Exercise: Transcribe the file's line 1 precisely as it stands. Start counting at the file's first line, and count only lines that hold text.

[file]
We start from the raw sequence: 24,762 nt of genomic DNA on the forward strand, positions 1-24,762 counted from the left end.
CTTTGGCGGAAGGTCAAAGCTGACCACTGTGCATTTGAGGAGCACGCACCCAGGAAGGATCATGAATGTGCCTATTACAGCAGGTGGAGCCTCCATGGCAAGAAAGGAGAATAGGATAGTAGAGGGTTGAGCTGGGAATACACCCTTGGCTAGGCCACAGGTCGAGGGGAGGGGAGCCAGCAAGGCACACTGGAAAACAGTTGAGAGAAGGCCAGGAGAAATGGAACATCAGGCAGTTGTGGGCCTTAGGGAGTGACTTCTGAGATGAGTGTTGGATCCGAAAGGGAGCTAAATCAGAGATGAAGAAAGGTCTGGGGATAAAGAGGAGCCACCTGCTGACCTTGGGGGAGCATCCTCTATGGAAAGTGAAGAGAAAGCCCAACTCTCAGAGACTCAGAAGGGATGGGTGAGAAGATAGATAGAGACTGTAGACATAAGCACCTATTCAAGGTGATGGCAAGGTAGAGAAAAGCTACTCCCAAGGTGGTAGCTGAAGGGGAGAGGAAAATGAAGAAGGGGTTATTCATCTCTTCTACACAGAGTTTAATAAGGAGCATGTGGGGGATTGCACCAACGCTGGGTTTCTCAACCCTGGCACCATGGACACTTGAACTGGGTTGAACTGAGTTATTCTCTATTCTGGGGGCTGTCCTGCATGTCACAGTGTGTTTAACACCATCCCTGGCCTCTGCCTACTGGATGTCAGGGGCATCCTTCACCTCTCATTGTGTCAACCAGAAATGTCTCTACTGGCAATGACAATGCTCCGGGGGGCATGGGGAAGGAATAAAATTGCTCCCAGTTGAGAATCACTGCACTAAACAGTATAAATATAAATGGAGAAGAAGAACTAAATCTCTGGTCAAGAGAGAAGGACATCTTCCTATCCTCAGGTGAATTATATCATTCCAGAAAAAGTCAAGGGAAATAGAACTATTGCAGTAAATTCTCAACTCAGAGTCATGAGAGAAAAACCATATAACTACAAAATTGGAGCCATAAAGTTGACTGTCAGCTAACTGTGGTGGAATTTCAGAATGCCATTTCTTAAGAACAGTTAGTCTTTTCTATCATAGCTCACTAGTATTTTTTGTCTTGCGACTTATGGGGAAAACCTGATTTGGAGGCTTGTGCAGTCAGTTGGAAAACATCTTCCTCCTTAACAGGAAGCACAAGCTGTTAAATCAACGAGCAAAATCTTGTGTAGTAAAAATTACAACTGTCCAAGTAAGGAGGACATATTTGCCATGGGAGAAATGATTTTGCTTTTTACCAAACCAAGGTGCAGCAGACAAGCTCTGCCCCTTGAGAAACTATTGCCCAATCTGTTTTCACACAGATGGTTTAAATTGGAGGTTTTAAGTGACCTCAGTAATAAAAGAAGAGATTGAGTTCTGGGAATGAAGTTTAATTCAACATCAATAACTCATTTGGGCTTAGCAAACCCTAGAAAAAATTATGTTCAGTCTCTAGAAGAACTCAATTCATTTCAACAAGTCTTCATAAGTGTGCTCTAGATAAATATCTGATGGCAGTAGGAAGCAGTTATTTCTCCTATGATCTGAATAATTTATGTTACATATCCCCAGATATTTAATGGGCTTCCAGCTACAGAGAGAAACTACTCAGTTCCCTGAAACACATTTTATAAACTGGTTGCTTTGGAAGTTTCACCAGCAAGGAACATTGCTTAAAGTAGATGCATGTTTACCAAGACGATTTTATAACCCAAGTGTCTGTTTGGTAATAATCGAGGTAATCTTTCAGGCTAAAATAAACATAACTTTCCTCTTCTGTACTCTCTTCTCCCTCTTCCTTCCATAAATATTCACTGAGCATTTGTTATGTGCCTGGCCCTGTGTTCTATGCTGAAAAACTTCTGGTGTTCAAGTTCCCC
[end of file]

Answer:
We start from the raw sequence: 24,762 nt of genomic DNA on the forward strand, positions 1-24,762 counted from the left end.